I hope you all enjoy painting peacock feathers. Just a little note to all the people who are new oil painters. Never give up and don’t let any one tell you, you will never be a good painter. If you would like to see more of my work, please go to www.barbaraaking.com

If you have any questions, please let me know.


  1. says

    I think you are so creative and you took a very simple
    subject matter and transformed it into visually easthetic work of art.I would like on day to create work like that so simple
    but yet so eye catching and admirable.
    .-= nomfundo´s last blog ..You Asked – Using Zinc White? =-.

  2. Kamala says

    I have been dreaming to paint peacock featehrs. Was so glad to see your demonstration. it was very clear and easy to follow. Will try to paint following your instructions.

    Thank you. God bless you.


  3. says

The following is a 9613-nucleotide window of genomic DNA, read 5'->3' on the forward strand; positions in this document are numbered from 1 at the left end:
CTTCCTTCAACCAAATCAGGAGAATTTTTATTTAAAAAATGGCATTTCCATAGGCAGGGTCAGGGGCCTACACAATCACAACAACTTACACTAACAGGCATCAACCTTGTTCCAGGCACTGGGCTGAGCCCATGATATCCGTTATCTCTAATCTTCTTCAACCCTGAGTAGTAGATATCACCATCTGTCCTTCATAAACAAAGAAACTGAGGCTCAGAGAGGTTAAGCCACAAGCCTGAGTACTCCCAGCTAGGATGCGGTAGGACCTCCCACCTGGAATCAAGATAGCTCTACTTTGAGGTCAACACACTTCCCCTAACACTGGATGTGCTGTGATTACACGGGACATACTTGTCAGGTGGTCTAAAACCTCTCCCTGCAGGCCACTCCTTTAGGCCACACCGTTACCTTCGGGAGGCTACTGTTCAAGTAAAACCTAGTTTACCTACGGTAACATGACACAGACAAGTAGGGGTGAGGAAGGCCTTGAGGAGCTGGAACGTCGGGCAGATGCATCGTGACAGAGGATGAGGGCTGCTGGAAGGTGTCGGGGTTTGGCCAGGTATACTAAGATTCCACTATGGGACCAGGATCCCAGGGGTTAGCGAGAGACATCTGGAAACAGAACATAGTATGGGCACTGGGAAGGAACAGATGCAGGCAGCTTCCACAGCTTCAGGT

Kamala, Thank you and I hope you enjoy painting peacock feathers. If you need any help, please contact me. Best Wishes, Barbara :O)

  4. Natasha says

    I use peacock feathers in my art quite often and always struggle with them. Thanks for explaining in detail how to paint them. Next time I’m painting peacock feathers I’ll make sure to follow your instructions.

  5. rupal says

    Can you please tell me what oil colours to use for the feathers i am new to this and would like to try in oils.
    would really appreciate your help
    [peacocks are my passion but i am not sure where to begin so all the help you can give me is VERY WELCOME AND TRULY APPRECIATED]

  6. pat VanAlstyne says